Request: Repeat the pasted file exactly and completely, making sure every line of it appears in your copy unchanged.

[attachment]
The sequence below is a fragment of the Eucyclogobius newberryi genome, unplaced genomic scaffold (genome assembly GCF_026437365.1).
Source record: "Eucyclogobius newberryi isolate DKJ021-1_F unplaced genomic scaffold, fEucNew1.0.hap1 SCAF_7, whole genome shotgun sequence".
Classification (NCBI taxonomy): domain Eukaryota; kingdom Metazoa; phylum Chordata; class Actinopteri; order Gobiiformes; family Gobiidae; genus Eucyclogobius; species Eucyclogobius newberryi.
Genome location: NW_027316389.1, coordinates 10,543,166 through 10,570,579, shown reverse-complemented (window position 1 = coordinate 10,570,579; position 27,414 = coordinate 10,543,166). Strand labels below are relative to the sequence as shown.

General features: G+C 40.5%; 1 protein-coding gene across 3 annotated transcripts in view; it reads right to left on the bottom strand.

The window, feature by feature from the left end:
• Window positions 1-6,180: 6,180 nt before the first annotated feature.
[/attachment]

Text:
The sequence below is a fragment of the Eucyclogobius newberryi genome, unplaced genomic scaffold (genome assembly GCF_026437365.1).
Source record: "Eucyclogobius newberryi isolate DKJ021-1_F unplaced genomic scaffold, fEucNew1.0.hap1 SCAF_7, whole genome shotgun sequence".
Classification (NCBI taxonomy): domain Eukaryota; kingdom Metazoa; phylum Chordata; class Actinopteri; order Gobiiformes; family Gobiidae; genus Eucyclogobius; species Eucyclogobius newberryi.
Genome location: NW_027316389.1, coordinates 10,543,166 through 10,570,579, shown reverse-complemented (window position 1 = coordinate 10,570,579; position 27,414 = coordinate 10,543,166). Strand labels below are relative to the sequence as shown.

General features: G+C 40.5%; 1 protein-coding gene across 3 annotated transcripts in view; it reads right to left on the bottom strand.

The window, feature by feature from the left end:
• Window positions 1-6,180: 6,180 nt before the first annotated feature.